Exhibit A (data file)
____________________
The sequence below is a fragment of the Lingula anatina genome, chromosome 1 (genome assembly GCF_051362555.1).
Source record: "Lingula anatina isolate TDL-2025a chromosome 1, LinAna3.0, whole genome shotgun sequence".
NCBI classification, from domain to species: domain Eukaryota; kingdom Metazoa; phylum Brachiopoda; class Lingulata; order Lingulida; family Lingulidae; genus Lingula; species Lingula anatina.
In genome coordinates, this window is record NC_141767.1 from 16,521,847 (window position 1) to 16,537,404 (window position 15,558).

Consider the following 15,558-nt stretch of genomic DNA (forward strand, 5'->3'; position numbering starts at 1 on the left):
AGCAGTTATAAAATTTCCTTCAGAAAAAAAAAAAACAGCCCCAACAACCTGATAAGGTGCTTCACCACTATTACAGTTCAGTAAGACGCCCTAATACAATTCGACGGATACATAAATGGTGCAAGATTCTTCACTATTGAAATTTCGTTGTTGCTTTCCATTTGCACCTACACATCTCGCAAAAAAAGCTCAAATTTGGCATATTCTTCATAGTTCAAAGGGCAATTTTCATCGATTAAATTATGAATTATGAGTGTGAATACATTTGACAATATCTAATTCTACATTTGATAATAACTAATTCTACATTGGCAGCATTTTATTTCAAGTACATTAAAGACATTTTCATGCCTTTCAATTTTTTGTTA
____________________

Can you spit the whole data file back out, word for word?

The sequence below is a fragment of the Lingula anatina genome, chromosome 1 (genome assembly GCF_051362555.1).
Source record: "Lingula anatina isolate TDL-2025a chromosome 1, LinAna3.0, whole genome shotgun sequence".
NCBI classification, from domain to species: domain Eukaryota; kingdom Metazoa; phylum Brachiopoda; class Lingulata; order Lingulida; family Lingulidae; genus Lingula; species Lingula anatina.
In genome coordinates, this window is record NC_141767.1 from 16,521,847 (window position 1) to 16,537,404 (window position 15,558).

Consider the following 15,558-nt stretch of genomic DNA (forward strand, 5'->3'; position numbering starts at 1 on the left):
AGCAGTTATAAAATTTCCTTCAGAAAAAAAAAAAACAGCCCCAACAACCTGATAAGGTGCTTCACCACTATTACAGTTCAGTAAGACGCCCTAATACAATTCGACGGATACATAAATGGTGCAAGATTCTTCACTATTGAAATTTCGTTGTTGCTTTCCATTTGCACCTACACATCTCGCAAAAAAAGCTCAAATTTGGCATATTCTTCATAGTTCAAAGGGCAATTTTCATCGATTAAATTATGAATTATGAGTGTGAATACATTTGACAATATCTAATTCTACATTTGATAATAACTAATTCTACATTGGCAGCATTTTATTTCAAGTACATTAAAGACATTTTCATGCCTTTCAATTTTTTGTTA